Continuing our series on one of the profitable investments today – rare banknote collecting – in this issue we examine one of its quirkier sides – and dare I say one dear to us all – other people’s mistakes!
Despite all best efforts it is inevitable that on occasions notes with faults have slipped through to the ‘outside’. Printing errors in all forms of written communications are not uncommon. Notes are more than vulnerable when you consider that each separate sheet is printed upon a total of four times. Even with the most thorough inspection, errors and imperfections can always, it seems, find their way past the human eye. Coupled with the sometimes unpredictability of automated machinery this all adds up to a very lucrative and fascinating form of collecting.
‘Error’ notes have reached circulation due to two major breakdowns. All types of major errors or imperfections actually occur at print stage. The majority are discovered and subsequently marked to be withdrawn at a later stage. A note with a major error that actually reaches circulation and is not marked is therefore a result of human error. If however the note has a large inverted tick or orange vertical line across it, the error had been noted and marked for withdrawal, but then escaped due to mechanical fault in the auto sorting machinery.
It is estimated roughly that 99.9% of errors and imperfections are found at inspection, but with around 400,000,000 (and ever increasing) notes printed annually there are still quite a few rogues slipping by. Unfortunately though if you do the calculation and consider the entire population of Australia it still leaves your chances of one turning up in your wallet pretty slim! And as with all note collecting, age, condition and certain characteristics play a major part in determining the value.
Given that in the past printing statistics would not have been so high (ie. volume of printing) research suggests that there are actually a lot more error notes out there than should be. One can only ponder how these ‘extra’ notes have managed to escape. The best specimens are, after all, worth a lot more money than their face value out in the collectors market!
$50.00 Fraser/Evans 1993. Serial number WRX 845726. Wet ink transfer. Cause: Smudging/dilution of intaglio ink from rollers. And on some occasions bank employees themselves have seized the opportunity to snap up and purchase the remaining notes of an error batch on its discovery.
Food for thought, when one would think the destruction of these notes would be the immediate priority. Interestingly the Reserve Bank itself has in the past preferred not to comment on error notes.But going right back to the inception of mass produced notes, errors and imperfections have been occurring, although the majority of error notes in existence today are predominately decimal. Whilst pre decimal error notes do exist, they do so in far less quantity. This is probably due to a lack of people and collector awareness at the time of issue along with much less production volume which also would have enabled a more thorough checking process.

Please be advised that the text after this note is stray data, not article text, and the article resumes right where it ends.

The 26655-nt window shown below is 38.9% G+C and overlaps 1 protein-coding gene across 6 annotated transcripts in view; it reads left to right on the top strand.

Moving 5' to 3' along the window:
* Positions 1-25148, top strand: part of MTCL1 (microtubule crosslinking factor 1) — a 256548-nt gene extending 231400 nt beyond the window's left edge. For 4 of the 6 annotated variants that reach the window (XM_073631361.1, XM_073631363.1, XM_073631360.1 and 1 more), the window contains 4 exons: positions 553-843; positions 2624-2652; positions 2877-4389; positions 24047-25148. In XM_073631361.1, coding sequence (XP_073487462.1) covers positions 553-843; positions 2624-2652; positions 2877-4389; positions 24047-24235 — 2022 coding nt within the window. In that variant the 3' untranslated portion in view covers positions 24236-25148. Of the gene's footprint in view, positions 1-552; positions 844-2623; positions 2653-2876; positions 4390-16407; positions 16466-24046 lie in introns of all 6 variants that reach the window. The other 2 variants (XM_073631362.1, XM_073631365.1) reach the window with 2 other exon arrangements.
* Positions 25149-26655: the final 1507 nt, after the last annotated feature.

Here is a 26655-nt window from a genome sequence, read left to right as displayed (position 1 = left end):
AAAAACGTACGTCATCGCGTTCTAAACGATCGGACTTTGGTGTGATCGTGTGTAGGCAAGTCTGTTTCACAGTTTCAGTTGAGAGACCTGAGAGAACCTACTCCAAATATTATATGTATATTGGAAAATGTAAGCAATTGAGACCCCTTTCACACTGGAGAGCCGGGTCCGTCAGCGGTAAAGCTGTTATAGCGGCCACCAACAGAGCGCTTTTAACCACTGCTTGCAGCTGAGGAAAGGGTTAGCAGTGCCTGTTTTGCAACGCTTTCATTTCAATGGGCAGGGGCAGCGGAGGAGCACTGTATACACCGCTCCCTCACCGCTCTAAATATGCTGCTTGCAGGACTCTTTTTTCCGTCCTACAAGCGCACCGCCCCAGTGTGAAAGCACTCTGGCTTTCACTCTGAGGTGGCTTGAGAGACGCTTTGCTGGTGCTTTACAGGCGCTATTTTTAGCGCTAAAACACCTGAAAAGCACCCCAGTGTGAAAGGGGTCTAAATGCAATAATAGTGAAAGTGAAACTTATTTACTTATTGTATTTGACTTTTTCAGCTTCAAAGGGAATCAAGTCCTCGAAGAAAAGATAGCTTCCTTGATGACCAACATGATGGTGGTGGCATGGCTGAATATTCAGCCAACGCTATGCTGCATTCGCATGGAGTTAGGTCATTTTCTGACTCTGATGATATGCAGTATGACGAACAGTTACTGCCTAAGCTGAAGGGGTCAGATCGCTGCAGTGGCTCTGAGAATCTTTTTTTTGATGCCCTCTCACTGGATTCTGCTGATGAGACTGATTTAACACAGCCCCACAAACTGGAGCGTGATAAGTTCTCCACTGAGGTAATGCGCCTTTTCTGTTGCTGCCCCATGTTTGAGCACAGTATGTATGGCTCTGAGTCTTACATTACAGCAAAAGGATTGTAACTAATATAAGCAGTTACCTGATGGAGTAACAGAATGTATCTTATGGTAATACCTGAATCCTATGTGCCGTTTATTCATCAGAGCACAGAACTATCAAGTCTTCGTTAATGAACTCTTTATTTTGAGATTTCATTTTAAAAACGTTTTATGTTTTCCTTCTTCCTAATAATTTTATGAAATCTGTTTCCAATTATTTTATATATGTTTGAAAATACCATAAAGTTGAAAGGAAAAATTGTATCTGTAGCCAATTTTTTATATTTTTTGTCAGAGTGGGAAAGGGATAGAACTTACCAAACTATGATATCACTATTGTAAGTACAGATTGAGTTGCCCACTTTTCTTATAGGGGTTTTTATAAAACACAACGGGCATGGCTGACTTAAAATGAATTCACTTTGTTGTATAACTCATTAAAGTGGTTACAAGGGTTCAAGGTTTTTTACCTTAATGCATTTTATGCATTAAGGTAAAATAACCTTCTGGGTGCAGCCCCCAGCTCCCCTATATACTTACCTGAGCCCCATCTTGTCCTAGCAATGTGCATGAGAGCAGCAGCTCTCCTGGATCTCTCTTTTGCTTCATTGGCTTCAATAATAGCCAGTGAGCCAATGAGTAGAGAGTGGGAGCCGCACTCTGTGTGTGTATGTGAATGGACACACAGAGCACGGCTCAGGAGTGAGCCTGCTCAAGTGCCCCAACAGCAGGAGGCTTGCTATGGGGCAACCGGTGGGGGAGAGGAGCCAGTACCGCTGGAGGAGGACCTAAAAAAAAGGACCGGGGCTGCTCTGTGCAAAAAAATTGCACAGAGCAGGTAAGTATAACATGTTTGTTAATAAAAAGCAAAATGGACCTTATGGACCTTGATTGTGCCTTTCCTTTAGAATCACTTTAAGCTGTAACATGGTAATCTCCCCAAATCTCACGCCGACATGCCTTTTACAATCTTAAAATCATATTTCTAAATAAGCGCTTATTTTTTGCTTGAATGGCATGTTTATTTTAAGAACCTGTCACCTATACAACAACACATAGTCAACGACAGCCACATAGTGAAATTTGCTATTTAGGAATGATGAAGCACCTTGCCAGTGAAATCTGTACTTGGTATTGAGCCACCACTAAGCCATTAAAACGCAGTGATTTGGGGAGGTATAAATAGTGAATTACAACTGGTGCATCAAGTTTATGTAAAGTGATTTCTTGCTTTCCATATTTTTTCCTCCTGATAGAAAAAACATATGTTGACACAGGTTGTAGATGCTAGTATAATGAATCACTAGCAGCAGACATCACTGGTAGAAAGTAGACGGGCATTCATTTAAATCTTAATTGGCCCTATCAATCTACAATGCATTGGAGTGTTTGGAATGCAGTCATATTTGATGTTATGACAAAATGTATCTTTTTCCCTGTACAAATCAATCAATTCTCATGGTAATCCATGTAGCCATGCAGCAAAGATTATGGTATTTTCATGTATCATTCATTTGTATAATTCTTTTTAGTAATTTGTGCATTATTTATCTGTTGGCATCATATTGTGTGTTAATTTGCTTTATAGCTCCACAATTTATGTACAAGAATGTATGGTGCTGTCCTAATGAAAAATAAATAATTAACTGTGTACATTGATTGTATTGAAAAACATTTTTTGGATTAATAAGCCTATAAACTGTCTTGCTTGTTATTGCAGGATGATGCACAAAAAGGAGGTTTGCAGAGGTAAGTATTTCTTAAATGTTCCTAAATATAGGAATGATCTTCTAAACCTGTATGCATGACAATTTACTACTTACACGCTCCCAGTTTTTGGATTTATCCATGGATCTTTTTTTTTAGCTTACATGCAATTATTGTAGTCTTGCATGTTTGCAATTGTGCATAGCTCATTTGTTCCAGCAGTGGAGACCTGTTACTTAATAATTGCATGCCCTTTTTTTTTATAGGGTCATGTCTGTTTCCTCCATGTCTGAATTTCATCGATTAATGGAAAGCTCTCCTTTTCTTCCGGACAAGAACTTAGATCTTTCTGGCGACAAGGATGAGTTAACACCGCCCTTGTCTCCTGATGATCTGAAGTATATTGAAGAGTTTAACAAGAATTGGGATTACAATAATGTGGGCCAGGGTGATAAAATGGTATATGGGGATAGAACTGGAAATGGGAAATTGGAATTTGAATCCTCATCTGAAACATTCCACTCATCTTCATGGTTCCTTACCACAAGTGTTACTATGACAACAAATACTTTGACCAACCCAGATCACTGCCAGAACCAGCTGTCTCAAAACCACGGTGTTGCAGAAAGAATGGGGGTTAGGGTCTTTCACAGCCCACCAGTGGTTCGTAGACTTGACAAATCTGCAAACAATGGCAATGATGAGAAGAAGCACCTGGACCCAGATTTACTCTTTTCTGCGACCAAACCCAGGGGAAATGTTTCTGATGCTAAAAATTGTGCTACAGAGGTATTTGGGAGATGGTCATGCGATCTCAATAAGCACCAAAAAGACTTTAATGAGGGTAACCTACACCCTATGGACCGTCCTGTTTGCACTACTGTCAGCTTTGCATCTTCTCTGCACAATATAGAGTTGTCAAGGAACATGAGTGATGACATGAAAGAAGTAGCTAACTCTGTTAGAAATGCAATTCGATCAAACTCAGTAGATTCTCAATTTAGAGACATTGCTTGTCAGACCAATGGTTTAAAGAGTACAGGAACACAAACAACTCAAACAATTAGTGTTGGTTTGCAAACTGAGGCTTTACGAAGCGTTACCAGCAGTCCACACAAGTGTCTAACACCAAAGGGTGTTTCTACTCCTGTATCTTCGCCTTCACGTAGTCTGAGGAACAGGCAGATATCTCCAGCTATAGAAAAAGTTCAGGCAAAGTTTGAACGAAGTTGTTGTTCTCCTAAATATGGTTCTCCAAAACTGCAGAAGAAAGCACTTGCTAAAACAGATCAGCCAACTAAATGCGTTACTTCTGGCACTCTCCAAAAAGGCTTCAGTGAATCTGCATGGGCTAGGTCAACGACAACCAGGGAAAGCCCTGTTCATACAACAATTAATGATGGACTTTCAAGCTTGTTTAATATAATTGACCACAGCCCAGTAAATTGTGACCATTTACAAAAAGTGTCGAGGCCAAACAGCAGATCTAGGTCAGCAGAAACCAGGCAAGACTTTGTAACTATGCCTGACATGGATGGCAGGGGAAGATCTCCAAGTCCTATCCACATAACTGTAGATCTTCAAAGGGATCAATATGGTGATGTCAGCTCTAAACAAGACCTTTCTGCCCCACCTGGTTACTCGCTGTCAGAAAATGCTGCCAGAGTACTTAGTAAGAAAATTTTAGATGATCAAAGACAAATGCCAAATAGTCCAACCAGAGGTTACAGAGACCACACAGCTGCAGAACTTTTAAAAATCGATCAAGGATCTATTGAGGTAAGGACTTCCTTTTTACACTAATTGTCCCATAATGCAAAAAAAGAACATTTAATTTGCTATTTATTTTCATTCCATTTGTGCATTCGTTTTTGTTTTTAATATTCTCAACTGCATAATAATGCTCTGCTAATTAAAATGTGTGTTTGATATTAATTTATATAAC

The most common pre decimal fault to be found is a mismatched serial number. This was caused by a mechanical fault, when a digit in the numbering box jammed and failed to rotate. More rarely cases where multiple digits have failed to turn also occurred. There was of course a multitude of other causes in smaller numbers.
These include the instances in 1933 where sheets of notes were printed the wrong side up, resulting in a misplaced watermark. This caused quite a stir as rumours of forgery abounded, the watermark not being in its correct position was not easily visible. Although these particular notes were innocent, in later decimal years forgeries were to become a major problem, particularly in the very early years when the new $10 notes became a major offender on a very large scale. By early 1967 over $100,000 dollars worth of these forged $10 notes had been collected by police and counts of over 1,500 of the forgeries had been successfully passed in Victoria alone causing extreme agitation and apprehension to the new currency. Four years later the forged notes were still being circulated and subsequently seized. In fact in 1971 over 2,000 were handed in to the police, proving without doubt the sheer scale of the forgery. The rewards on offer may have influenced this action!
But back to our error notes and imperfections. For decimal notes the most common types of error notes in circulation are due to wet ink transfers, serial number faults (still!), foreign particles sticking to sheets during print, registration shifts and the creasing or folding in sheets.
The first known decimal note error actually incurred in 1966, its birth year. Two cases were noted where letters failed to print. Initially the ‘A” in BANK under the note signature was omitted and later another similar mistake – the ‘B’ in BANK. Two rather obvious mistakes, but really, who honestly looks that closely at each note that passes through our wallets.
Perhaps it’s time to take a closer look! Today, though, the chances of coming across an obvious error are very, very low.
But looking back at some of the notes that have slipped through is truly a very interesting experience of prime example are notes that have survived with obvious creasing or shifting in printing.
There is also the amusement of viewing and discovering how does a note actually manage to be printed with its text reversed?
The entire list of errors, imperfections and associated values of these remarkable notes is beyond the scope of this article however they are indeed a fascinating and worthwile investment, as with all collectable notes. But as the huge volume of notes printed each year increases, replacing each worn and torn piece, the growth market, turnover and curiosity for error notes is assured.
Copyright © 2003
The Right Note